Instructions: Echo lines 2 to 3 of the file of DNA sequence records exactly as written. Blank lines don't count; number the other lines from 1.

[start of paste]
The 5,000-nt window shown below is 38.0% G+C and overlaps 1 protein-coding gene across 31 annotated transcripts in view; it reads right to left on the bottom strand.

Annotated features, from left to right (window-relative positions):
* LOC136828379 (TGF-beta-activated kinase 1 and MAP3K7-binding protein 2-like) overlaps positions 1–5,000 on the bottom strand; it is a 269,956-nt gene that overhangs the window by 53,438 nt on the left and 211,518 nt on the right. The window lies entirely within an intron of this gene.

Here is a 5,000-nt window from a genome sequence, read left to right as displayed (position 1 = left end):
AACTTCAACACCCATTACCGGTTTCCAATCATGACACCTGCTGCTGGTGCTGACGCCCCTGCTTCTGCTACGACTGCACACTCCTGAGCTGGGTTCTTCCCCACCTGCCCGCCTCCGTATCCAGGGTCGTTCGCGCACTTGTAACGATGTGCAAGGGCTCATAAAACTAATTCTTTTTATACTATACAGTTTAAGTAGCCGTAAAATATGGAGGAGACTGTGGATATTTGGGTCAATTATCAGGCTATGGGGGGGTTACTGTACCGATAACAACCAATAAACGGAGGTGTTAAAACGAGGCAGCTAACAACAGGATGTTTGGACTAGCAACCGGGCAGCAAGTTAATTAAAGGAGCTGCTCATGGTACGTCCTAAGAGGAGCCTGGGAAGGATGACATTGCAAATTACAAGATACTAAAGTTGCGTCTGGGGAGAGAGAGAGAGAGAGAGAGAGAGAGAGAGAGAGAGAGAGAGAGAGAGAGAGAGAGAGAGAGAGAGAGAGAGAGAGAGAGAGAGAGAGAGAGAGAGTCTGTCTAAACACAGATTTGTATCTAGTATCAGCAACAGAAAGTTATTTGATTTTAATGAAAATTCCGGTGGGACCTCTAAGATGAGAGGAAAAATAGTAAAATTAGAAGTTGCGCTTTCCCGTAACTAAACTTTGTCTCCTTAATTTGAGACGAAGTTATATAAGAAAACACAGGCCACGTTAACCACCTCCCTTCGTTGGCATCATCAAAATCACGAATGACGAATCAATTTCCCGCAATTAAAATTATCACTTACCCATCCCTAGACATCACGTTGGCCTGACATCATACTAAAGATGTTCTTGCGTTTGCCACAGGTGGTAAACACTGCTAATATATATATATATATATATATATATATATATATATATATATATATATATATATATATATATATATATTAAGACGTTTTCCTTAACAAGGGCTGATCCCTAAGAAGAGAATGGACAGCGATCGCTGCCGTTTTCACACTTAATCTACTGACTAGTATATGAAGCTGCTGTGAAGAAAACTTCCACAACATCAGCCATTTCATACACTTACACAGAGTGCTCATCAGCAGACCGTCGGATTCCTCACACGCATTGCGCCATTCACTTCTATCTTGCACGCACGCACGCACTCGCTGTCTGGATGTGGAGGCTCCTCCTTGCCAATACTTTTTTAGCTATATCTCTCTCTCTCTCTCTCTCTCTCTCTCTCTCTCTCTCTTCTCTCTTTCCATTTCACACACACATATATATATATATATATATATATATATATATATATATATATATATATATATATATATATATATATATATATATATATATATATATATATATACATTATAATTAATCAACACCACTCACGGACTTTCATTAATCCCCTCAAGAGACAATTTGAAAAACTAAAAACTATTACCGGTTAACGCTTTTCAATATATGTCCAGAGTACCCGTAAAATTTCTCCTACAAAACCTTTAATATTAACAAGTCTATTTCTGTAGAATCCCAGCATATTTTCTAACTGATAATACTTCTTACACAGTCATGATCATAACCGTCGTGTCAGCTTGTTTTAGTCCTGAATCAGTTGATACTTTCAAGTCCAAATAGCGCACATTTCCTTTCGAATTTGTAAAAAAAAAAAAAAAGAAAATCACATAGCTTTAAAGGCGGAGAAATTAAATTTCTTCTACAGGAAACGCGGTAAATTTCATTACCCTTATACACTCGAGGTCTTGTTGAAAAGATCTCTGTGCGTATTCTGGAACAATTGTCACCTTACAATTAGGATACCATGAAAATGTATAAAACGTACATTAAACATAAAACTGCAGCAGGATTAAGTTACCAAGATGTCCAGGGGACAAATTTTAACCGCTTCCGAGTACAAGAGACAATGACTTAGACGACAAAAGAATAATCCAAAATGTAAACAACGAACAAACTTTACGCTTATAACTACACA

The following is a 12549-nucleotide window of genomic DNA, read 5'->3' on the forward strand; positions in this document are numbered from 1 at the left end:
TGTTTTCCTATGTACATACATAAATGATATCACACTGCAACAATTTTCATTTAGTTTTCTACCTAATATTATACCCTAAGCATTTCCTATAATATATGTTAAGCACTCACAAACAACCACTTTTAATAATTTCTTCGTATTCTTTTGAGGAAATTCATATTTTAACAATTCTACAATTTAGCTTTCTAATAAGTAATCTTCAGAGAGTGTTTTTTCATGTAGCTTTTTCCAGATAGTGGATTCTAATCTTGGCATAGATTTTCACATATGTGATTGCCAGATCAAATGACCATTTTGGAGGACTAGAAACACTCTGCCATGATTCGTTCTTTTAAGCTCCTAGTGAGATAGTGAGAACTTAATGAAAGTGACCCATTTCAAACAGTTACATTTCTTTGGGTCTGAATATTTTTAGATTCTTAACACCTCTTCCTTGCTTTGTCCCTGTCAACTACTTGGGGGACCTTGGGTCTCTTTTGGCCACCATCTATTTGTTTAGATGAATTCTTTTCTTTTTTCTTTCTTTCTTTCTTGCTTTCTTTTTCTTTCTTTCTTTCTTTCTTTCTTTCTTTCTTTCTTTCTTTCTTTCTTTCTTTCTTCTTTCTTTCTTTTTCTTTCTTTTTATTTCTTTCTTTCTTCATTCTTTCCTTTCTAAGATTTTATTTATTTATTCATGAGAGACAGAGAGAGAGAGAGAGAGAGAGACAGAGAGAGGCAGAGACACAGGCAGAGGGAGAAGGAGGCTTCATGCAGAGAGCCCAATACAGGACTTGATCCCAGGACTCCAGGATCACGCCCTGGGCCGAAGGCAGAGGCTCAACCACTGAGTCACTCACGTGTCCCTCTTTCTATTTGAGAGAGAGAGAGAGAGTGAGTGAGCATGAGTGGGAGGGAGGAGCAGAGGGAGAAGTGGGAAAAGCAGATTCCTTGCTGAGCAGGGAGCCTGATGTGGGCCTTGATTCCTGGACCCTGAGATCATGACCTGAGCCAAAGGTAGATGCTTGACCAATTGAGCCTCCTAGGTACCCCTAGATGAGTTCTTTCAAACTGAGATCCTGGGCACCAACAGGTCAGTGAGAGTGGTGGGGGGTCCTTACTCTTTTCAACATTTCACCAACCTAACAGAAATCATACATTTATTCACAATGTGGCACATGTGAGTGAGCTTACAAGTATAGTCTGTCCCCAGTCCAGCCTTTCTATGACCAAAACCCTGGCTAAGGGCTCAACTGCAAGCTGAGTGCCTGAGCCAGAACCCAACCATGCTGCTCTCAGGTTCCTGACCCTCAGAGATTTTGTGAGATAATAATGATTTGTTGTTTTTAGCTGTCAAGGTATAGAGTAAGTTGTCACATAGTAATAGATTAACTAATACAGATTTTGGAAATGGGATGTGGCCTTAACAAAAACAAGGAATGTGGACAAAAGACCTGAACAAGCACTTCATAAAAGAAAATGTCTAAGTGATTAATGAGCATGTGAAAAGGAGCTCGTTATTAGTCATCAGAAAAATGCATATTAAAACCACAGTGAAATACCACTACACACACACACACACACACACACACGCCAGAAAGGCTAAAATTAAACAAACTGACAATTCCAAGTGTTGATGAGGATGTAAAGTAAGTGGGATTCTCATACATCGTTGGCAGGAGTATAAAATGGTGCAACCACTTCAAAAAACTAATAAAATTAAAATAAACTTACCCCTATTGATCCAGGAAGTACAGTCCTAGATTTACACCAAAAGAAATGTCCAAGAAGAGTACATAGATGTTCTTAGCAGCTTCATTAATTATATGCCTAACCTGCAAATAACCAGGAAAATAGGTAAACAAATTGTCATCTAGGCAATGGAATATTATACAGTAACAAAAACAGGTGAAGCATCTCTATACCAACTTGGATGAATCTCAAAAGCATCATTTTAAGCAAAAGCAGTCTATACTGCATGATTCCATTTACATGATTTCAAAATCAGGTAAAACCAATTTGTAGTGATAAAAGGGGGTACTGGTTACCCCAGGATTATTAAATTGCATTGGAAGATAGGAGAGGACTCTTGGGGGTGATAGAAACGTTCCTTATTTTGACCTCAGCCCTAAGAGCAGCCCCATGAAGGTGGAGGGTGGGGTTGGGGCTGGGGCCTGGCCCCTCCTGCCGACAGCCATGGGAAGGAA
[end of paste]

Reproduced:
Annotated features, from left to right (window-relative positions):
* LOC136828379 (TGF-beta-activated kinase 1 and MAP3K7-binding protein 2-like) overlaps positions 1–5,000 on the bottom strand; it is a 269,956-nt gene that overhangs the window by 53,438 nt on the left and 211,518 nt on the right. The window lies entirely within an intron of this gene.